Nonprofits and the Wikipedia debate

As a college student I have been told numerous times to never cite Wikipedia for an important paper or project. After all, it is a free encyclopedia whose entries are frequently reconstructed. However, it is a great starting point for research. Wikipedia pages appear in 96.6 percent of top ten searches on Google. So, why am I talking about Wikipedia? If you don’t already know, Wikipedia and PR professionals around the world have struck up a discussion. The discussion has burst onto the scene, underlining the difficulties of public relations practitioners’ rights to submit changes on Wikipedia entries. What does this mean for those representing a nonprofit?

Phil Gomes, senior vice president of Edelman Digital, fueled this great debate after posting an open letter to Jimmy Wales, co-founder of Wikipedia. He later interviewed on FIR, issuing many valid points on the issues we public relations practitioners face when correcting Wikipedia entries. Gomes mentioned the “neutrality issue” of Wikipedia, explaining that neutrality is like an atheist bringing up a discussion about religion. Is the atheist really neutral on the subject of religion? You are only neutral until you gain knowledge of both points of an argument; then, you choose a side.

A frequently asked question on Wikipedia is: As a PR practitioner, can I edit an entry? Wikipedia’s answer is: possibly. Let’s not ignore that Wikipedia does have guidelines. These guidelines are meant to keep Wikipedia pages truthful and honest. The issue here is that some of the volunteer editors will not accept any submitted edits by PR practitioners, while other volunteer editors do. The goal here is to create standard guidelines for PR practitioners to follow. The volunteer editor can then go through to see if the guidelines were adhered to, thus eliminating any bias felt towards PR practitioners.

For a nonprofit editing a Wikipedia page could mean correcting the numbers of fundraisers that have been held over the years or who the current major sponsors are. Take the whole Komen fiasco into consideration. Obviously, dropping Planned Parenthood sparked some backlash from the community, which is now on the Susan G. Komen page. As a PR practitioner you would want any information on this issue to be correct, whether it is negative or positive information.

As a public relations student I have learned that if I discover inaccurate information is made known, then it is my duty to correct this information. I took the time to check out one of my past employers, March of Dimes, Wikipedia page. There, I found a box with the statement, “the neutrality of this article is disputed.” After clicking on the Talk tab, I saw a page of corrections suggested. Certainly an employee of March of Dimes would most likely be much more knowledgeable on the history and current state of the company than a volunteer editor.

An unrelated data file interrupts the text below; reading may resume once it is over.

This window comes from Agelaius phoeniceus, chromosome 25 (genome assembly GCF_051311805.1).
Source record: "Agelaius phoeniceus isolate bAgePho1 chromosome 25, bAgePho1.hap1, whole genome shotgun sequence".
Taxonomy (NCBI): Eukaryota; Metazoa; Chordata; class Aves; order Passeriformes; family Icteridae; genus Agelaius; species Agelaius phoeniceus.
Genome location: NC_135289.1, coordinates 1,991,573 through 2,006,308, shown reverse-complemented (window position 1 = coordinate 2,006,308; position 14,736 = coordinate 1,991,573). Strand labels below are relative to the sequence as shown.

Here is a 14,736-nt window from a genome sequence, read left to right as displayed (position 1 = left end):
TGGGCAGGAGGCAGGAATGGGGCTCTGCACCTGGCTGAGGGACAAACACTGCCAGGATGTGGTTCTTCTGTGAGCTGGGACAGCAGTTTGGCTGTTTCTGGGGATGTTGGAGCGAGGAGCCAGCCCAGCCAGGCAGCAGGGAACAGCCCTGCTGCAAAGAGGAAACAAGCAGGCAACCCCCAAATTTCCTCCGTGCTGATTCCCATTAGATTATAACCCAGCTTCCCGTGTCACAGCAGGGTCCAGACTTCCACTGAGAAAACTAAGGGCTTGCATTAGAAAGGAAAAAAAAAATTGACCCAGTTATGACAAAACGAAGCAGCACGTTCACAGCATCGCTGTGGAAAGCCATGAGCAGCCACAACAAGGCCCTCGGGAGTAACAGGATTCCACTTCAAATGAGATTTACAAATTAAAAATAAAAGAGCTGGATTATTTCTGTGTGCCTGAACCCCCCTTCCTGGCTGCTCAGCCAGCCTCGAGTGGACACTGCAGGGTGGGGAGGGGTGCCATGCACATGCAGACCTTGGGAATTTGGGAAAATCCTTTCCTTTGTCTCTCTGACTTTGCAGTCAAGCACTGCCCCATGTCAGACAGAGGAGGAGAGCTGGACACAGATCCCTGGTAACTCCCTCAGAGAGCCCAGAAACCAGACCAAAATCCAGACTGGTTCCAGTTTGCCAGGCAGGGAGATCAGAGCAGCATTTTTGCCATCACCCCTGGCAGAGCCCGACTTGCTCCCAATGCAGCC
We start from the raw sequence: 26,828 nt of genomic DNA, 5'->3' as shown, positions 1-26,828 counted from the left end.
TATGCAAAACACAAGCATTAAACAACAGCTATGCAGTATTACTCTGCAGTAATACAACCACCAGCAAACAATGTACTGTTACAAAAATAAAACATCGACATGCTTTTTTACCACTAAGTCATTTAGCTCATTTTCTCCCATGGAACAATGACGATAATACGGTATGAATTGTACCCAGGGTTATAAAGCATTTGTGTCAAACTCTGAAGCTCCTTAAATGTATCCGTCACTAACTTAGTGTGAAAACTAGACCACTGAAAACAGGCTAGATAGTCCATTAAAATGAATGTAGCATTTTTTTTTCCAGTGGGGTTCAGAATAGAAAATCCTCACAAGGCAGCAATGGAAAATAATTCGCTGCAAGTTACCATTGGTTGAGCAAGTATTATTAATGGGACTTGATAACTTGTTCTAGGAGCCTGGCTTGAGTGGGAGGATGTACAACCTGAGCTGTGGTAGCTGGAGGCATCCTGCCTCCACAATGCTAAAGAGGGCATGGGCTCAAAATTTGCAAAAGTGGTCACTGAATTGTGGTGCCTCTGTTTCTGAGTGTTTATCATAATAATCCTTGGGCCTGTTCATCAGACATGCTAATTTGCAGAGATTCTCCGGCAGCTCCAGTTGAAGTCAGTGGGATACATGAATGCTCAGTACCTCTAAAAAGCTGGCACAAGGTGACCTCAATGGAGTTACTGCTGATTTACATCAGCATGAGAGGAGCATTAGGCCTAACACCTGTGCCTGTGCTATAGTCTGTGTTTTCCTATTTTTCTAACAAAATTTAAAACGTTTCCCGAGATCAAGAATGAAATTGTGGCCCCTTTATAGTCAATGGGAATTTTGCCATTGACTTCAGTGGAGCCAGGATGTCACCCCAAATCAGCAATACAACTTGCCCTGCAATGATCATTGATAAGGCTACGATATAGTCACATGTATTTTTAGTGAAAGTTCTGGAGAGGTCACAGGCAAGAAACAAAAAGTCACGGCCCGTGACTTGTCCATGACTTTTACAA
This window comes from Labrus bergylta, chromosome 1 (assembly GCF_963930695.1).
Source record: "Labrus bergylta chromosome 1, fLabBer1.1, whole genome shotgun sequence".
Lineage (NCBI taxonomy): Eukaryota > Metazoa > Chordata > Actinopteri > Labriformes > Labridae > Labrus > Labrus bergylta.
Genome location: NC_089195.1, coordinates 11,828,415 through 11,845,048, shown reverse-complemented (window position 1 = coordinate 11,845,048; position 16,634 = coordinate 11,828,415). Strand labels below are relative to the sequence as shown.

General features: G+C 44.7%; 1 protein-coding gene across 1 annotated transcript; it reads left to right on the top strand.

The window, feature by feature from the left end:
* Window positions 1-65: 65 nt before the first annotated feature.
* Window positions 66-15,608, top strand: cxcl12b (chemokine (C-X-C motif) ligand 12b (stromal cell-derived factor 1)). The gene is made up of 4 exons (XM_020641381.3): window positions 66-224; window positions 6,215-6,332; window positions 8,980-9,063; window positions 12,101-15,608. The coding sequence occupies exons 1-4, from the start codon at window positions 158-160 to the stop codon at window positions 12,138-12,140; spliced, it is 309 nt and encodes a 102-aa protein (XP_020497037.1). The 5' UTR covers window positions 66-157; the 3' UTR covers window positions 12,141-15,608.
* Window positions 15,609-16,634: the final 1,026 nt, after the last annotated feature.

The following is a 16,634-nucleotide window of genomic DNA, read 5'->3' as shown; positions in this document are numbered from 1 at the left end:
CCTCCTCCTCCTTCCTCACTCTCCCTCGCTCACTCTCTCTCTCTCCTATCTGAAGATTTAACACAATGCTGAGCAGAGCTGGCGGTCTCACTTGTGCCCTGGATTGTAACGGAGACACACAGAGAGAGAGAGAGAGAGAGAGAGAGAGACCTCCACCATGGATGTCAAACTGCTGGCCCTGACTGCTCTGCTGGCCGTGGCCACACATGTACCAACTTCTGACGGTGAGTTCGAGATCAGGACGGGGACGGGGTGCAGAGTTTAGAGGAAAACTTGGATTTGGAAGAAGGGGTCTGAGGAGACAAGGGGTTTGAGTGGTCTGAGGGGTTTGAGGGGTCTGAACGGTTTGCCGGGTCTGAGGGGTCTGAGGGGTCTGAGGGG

According to the PRSA Code of Ethics, a member must reveal the sponsors for causes and interests represented. Thus, as a PR practitioner going in to Wikipedia to change an error, in accordance with the Code of Ethics, we must reveal who we are and with whom we are affiliated.

CREWE, a Facebook fan page, has opened discussion to Wikipedians and corporate representatives on how to better distinguish guidelines for appropriate use of Wikipedia. Ultimately, it is the public relations practitioners job to adhere to our Code of Ethics, and Wikipedia should not be controlling or limiting our responsibilities.

As a result of my discussion, I have provided a list of best practices for PR professionals to use:

  • Make it clear to the Wikipedia community that you are editing information that are either outdated, numerically wrong, or factually wrong and provide third-party sources.
  • In congruence with Wikipedia, do not attempt to use the entry as a way to promote your company (i.e. placing an ad).
  • When in doubt, leave it out. If the information you are about to change originally had no solid foundation to it, and you are unsure of how to replace it then request for it to be deleted, instead of changed.

This debate has opened up a great opportunity for Wikipedia and PR professionals to come to a better understanding of the process of editing a page.